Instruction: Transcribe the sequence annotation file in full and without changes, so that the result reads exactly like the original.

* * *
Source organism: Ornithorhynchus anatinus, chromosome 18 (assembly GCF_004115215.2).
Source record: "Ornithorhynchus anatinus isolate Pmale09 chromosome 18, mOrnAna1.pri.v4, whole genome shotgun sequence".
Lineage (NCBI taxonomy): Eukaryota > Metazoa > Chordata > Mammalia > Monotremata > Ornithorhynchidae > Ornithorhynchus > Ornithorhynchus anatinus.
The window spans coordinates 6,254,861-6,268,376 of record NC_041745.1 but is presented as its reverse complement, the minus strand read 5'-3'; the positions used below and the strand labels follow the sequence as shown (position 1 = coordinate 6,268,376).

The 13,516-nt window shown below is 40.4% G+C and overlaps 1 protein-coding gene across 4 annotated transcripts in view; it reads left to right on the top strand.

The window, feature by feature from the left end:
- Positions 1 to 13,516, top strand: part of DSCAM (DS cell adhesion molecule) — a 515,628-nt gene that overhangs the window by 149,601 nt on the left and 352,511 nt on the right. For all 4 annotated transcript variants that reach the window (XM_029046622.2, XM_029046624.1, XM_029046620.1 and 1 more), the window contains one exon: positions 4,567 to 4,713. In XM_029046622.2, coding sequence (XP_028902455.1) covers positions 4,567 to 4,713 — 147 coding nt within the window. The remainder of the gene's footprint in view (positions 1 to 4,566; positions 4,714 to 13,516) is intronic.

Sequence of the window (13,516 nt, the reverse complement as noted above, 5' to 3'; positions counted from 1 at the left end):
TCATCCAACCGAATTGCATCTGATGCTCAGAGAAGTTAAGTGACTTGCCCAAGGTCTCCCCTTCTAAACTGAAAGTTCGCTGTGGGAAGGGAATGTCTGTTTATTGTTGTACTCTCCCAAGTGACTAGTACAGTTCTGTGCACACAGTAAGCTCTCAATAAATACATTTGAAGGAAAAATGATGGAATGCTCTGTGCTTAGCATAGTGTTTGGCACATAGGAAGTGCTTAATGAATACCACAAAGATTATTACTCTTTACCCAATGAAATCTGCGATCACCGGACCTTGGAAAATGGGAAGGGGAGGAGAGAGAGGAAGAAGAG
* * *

Source organism: Ornithorhynchus anatinus, chromosome 18 (assembly GCF_004115215.2).
Source record: "Ornithorhynchus anatinus isolate Pmale09 chromosome 18, mOrnAna1.pri.v4, whole genome shotgun sequence".
Lineage (NCBI taxonomy): Eukaryota > Metazoa > Chordata > Mammalia > Monotremata > Ornithorhynchidae > Ornithorhynchus > Ornithorhynchus anatinus.
The window spans coordinates 6,254,861-6,268,376 of record NC_041745.1 but is presented as its reverse complement, the minus strand read 5'-3'; the positions used below and the strand labels follow the sequence as shown (position 1 = coordinate 6,268,376).

The 13,516-nt window shown below is 40.4% G+C and overlaps 1 protein-coding gene across 4 annotated transcripts in view; it reads left to right on the top strand.

The window, feature by feature from the left end:
- Positions 1 to 13,516, top strand: part of DSCAM (DS cell adhesion molecule) — a 515,628-nt gene that overhangs the window by 149,601 nt on the left and 352,511 nt on the right. For all 4 annotated transcript variants that reach the window (XM_029046622.2, XM_029046624.1, XM_029046620.1 and 1 more), the window contains one exon: positions 4,567 to 4,713. In XM_029046622.2, coding sequence (XP_028902455.1) covers positions 4,567 to 4,713 — 147 coding nt within the window. The remainder of the gene's footprint in view (positions 1 to 4,566; positions 4,714 to 13,516) is intronic.

Sequence of the window (13,516 nt, the reverse complement as noted above, 5' to 3'; positions counted from 1 at the left end):
TCATCCAACCGAATTGCATCTGATGCTCAGAGAAGTTAAGTGACTTGCCCAAGGTCTCCCCTTCTAAACTGAAAGTTCGCTGTGGGAAGGGAATGTCTGTTTATTGTTGTACTCTCCCAAGTGACTAGTACAGTTCTGTGCACACAGTAAGCTCTCAATAAATACATTTGAAGGAAAAATGATGGAATGCTCTGTGCTTAGCATAGTGTTTGGCACATAGGAAGTGCTTAATGAATACCACAAAGATTATTACTCTTTACCCAATGAAATCTGCGATCACCGGACCTTGGAAAATGGGAAGGGGAGGAGAGAGAGGAAGAAGAG